Los Angeles (Reuters) - Comcast Corp's Universal Pictures movie studio has taken unspecified writedowns for its costly Keanu Reeves film "47 Ronin" that opens on Christmas Day, the studio has acknowledged, anticipating its bleak box office prospects.
The film, a fantasy action film about a group of samurai in 18th century Japan, cost $175 million to make, according to people with knowledge of its budget.
It is expected to gross between $17 million and $20 million for the five-day Christmas Day holiday period through Sunday December 29, Hollywood experts have forecast, a particularly weak showing for a big budget film.
"Universal Pictures regularly evaluates its film slate for potential adjustment," said a Universal official. "In the case of '47 Ronin,' we adjusted film costs in previous quarters and as a result our financial performance will not be negatively impacted this quarter by its theatrical performance."
Universal did not disclose the size of the earlier writedowns.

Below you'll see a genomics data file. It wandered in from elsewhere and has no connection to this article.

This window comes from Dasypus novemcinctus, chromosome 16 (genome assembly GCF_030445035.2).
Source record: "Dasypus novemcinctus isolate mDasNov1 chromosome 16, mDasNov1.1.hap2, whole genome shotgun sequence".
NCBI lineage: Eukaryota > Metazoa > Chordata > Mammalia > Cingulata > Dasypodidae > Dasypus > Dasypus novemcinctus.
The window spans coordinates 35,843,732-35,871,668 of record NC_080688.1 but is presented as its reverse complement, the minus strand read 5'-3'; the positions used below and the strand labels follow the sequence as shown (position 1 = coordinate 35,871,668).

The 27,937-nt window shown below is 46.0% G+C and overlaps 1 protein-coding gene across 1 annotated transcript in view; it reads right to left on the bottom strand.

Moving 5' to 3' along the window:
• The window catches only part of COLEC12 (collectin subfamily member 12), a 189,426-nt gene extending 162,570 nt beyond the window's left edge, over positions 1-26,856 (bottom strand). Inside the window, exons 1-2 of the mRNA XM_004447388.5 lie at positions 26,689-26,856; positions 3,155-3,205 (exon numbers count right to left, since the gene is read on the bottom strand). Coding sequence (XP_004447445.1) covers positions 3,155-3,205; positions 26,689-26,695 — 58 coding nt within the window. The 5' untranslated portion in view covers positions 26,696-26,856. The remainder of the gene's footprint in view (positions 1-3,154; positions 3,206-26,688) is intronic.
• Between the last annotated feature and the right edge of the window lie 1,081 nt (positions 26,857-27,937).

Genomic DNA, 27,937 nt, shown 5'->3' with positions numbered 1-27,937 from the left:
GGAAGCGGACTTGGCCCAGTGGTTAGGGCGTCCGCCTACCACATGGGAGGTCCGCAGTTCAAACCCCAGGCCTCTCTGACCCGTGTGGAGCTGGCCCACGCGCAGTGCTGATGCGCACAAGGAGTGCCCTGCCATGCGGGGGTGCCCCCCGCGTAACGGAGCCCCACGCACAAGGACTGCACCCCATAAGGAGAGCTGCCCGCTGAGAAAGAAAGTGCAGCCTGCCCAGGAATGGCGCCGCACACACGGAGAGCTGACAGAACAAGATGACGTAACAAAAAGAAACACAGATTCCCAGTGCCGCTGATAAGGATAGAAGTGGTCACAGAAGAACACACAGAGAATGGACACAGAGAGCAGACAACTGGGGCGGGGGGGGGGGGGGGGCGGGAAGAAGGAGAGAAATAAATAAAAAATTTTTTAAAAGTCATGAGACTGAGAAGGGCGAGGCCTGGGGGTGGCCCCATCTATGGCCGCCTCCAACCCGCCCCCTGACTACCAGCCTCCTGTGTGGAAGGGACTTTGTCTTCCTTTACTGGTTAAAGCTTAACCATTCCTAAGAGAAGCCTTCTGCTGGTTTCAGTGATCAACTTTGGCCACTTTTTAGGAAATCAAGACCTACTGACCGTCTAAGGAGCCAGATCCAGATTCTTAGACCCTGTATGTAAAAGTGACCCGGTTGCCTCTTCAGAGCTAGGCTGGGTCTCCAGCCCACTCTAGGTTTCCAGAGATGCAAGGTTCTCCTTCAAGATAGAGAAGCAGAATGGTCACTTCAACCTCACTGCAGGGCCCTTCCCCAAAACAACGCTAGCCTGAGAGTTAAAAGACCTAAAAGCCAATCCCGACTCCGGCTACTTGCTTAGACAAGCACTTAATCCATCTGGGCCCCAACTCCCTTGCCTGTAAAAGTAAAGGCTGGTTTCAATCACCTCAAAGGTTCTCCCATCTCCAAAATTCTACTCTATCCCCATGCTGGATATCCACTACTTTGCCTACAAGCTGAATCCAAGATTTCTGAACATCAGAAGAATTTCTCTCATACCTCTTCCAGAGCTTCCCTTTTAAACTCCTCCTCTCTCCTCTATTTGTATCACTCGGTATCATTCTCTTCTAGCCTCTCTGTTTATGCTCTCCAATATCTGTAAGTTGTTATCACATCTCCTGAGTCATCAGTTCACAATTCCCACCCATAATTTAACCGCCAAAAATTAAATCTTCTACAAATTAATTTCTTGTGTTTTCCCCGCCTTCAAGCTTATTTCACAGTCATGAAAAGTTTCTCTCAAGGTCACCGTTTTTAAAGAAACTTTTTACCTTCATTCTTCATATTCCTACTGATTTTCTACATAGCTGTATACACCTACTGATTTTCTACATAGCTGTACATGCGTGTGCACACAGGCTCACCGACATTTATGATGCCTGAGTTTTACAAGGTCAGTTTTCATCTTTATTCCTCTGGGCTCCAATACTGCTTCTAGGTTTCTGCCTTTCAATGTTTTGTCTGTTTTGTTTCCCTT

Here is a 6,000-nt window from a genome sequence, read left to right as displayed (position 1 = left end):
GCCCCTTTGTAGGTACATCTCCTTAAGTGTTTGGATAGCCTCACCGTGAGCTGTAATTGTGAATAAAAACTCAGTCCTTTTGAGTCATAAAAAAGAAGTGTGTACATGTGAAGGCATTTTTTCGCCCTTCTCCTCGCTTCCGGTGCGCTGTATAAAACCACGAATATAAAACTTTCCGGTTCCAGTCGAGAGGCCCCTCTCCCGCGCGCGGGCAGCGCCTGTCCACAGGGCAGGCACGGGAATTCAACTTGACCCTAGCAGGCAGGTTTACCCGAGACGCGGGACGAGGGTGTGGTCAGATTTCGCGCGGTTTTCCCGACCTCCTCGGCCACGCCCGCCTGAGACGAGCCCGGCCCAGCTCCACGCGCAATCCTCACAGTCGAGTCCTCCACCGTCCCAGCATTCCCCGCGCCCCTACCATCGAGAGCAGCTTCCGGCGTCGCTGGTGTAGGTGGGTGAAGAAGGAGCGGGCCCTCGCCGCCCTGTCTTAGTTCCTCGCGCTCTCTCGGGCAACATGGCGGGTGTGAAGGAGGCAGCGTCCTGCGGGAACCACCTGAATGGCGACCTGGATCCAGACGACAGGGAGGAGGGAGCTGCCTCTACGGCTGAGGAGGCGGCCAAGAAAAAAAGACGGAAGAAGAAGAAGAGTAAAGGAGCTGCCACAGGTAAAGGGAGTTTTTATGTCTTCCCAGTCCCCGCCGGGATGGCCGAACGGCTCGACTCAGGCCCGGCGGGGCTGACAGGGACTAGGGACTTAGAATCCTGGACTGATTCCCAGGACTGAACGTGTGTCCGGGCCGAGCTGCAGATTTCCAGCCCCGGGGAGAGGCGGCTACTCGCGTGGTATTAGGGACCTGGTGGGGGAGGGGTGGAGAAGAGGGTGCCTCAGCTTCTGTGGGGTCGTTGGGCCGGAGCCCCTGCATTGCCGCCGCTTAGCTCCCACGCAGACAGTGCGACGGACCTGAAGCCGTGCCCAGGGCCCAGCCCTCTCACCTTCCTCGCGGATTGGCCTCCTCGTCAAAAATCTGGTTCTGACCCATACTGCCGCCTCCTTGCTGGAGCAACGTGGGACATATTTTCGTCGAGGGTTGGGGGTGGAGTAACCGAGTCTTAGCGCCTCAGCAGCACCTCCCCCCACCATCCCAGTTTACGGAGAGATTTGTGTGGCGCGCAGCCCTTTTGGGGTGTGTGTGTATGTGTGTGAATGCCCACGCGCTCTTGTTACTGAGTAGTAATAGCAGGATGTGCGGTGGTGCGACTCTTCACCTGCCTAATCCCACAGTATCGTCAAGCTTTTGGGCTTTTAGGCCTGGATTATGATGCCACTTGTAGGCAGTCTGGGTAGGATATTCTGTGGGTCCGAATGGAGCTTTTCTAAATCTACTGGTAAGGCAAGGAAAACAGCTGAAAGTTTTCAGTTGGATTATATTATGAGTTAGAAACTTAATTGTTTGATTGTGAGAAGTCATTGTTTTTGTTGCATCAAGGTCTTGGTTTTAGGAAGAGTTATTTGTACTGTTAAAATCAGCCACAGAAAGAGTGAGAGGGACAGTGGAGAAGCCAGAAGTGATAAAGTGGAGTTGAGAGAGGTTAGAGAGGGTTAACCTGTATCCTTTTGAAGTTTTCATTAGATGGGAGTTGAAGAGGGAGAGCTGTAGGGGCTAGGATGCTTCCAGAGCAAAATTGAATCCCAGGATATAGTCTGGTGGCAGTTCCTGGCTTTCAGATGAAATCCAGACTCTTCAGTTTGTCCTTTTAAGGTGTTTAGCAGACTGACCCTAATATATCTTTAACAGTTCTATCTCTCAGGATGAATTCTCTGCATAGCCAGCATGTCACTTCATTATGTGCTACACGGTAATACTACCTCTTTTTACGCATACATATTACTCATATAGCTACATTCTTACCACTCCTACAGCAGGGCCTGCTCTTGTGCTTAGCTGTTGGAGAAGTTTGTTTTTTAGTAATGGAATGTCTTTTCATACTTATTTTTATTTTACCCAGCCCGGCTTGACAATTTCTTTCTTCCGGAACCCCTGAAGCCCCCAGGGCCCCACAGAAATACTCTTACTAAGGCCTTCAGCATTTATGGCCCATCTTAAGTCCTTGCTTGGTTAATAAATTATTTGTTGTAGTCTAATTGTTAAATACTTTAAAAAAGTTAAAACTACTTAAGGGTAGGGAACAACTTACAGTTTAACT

The movie tells the story of a half-Japanese former slave, played by Keanu Reeves, who joins a band of outcast samurai intent on avenging the death of their master and who battle mythic beasts and shape-shifting witches.
"47 Ronin" was initially scheduled for release in November 2012, but was moved to February 2013 for more work on the 3D visual efforts, before it was postponed to Christmas Day.
The film has grossed an estimated $6.2 million in three foreign markets, including Japan and Singapore, Universal said.
Powered by hits "Despicable Me 2" and "Fast & Furious 6," the studio has had a successful 2013 overall, generating $1.4 billion in North American film sales, third behind Warner Brothers and Walt Disney, according to Box Office Mojo.
On December 23, Universal said it had pushed back its car chase movie "Fast & Furious 7" by nine months to April 2015 after co-star Paul Walker died in a car crash.
(Reporting By Ronald Grover; Editing by Jeffrey Benkoe)